Photo by Johnny Jackson
Daejeon Health Sciences International Programs Director Bong Nam Lee (left) signs a memorandum document alongside Clayton State International Programs Director John Parkerson, Jr.
MORROW — Clayton State University is embarking on an international exchange in health sciences.
The university hosted a ceremony Monday officially acknowledging its partnership with Daejeon Health Sciences College in Daejeon, South Korea.
Officials at both institutions signed onto a memorandum of understanding with an initial five-year term.
Bong Nam Lee is international programs director at Daejeon.
“I feel strongly that this memorandum of understanding for the partnership will be a cornerstone for the wider Clayton State University-Daejeon Health Sciences College alliance and bring both at the communities tremendous benefits as time goes by,” said Lee.
Clayton State President Tim Hynes welcomed Lee and a delegation from the South Korean college. The group was led by Board of Trustees Chairman Dr. Kang IL Rhee, who founded the college in 1977.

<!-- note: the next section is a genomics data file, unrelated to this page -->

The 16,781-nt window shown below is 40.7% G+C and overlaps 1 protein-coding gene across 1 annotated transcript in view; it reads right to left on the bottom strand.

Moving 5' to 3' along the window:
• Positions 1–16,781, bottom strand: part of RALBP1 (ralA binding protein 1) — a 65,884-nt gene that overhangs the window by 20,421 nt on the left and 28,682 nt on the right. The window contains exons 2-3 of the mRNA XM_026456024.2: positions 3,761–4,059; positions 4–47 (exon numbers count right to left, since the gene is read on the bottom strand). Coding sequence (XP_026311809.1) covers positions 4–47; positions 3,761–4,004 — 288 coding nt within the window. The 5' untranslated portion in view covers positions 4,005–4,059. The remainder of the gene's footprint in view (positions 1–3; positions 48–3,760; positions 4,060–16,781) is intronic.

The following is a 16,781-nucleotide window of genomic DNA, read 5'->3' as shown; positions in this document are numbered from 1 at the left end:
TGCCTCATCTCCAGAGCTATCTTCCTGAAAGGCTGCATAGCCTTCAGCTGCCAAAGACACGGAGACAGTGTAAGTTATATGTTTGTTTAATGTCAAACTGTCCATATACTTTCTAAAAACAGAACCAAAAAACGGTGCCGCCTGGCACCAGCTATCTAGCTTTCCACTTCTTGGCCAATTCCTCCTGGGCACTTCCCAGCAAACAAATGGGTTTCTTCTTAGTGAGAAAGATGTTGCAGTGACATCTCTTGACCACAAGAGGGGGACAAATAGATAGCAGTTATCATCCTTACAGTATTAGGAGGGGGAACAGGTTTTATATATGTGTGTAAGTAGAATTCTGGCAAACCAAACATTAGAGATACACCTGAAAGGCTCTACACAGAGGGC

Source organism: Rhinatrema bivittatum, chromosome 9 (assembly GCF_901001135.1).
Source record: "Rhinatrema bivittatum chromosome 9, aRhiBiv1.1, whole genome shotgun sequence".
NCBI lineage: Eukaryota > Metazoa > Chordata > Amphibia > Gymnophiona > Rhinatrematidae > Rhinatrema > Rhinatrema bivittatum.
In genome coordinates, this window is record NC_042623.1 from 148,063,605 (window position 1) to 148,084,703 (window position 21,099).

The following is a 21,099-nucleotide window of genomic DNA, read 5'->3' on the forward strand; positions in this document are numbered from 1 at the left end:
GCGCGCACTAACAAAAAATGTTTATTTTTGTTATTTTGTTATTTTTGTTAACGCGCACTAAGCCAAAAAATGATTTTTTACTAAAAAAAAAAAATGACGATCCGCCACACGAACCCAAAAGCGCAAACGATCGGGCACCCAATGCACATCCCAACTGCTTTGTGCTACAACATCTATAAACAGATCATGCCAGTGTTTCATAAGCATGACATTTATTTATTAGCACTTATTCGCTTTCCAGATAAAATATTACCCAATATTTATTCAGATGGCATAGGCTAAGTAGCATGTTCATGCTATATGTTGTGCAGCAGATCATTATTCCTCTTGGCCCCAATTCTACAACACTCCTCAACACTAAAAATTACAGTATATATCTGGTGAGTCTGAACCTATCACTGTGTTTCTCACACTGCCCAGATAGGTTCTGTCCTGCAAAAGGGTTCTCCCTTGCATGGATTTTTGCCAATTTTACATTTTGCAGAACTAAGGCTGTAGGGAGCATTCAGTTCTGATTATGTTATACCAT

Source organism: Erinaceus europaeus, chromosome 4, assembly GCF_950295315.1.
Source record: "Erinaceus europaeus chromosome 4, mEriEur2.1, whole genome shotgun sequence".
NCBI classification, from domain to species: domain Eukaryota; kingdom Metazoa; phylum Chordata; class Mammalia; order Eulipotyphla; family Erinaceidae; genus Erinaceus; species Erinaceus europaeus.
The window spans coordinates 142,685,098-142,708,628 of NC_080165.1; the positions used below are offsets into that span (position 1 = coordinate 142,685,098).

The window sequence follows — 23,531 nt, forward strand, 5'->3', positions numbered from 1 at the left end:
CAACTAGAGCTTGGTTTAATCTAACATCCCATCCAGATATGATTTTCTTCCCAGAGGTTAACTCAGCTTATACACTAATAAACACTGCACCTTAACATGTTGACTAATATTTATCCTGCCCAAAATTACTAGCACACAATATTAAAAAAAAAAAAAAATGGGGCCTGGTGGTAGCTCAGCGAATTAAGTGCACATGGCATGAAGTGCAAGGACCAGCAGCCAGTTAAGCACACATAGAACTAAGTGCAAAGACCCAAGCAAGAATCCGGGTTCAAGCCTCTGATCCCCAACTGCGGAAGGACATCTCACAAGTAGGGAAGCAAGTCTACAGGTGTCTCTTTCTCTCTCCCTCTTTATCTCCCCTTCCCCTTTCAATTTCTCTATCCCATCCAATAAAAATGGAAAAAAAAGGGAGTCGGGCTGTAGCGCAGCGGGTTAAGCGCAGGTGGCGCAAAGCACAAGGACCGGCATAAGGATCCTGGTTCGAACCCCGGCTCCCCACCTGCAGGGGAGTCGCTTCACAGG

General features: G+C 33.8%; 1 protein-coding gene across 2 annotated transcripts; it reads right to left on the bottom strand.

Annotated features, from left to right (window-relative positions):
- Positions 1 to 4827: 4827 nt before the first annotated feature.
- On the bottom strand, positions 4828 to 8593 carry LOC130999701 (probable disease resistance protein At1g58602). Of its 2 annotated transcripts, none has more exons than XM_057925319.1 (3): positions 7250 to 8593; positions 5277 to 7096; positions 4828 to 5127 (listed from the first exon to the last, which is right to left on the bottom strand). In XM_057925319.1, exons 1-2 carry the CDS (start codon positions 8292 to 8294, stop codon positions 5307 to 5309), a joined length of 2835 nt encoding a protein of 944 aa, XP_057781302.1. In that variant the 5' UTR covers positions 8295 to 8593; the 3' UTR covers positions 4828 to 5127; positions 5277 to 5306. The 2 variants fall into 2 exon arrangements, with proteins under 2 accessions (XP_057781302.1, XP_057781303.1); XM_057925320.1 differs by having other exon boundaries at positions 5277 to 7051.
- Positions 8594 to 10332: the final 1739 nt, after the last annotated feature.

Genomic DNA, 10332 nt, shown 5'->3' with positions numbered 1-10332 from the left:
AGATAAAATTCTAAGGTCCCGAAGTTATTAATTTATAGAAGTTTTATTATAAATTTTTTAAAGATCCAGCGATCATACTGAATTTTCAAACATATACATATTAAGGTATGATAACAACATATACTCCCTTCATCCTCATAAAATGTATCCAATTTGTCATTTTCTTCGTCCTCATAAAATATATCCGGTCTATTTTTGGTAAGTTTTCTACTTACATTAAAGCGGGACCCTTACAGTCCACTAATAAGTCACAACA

The others included President Dr. Moo-Nam Chung, Nursing School Dean Dr. Hyen-Sook Jeon, cosmetic science department head Dr. Sangjin Kim, dental laboratory technology professor Lim Myung-Sook and executive assistant Randy Towery.
June Towery also joined Monday’s site visit. She is president of the Korea Southeast U.S. Chamber of Commerce and was instrumental in forming the partnership.
Towery is a partner at Nelson Mullins law firm, where she has known John Parkerson Jr., Clayton State’s international programs director. Parkerson is also an attorney.
He said Towery approached him and let him know that Daejeon was looking for an international health science education partner.
Parkerson said the institutions have been discussing possibilities for the past four months. He said the university has multiple foreign partnerships, but this will be the first with a South Korean institution.
Clayton State has roughly 1,500 students enrolled in the College of Health, its second largest program of study. Daejeon has grown to 8,600 students enrolled in a range of health science majors.
Parkerson the cooperative is designed for student, faculty and staff exchanges in health research and education. He said he expects the partnership will offer special joint teaching and collaborative degree program opportunities.
Clayton State’s dean at the college of health, Dr. Lisa Eichelberger, is planning a trip this fall to South Korea to speak with Daejeon officials about potential exchange programs.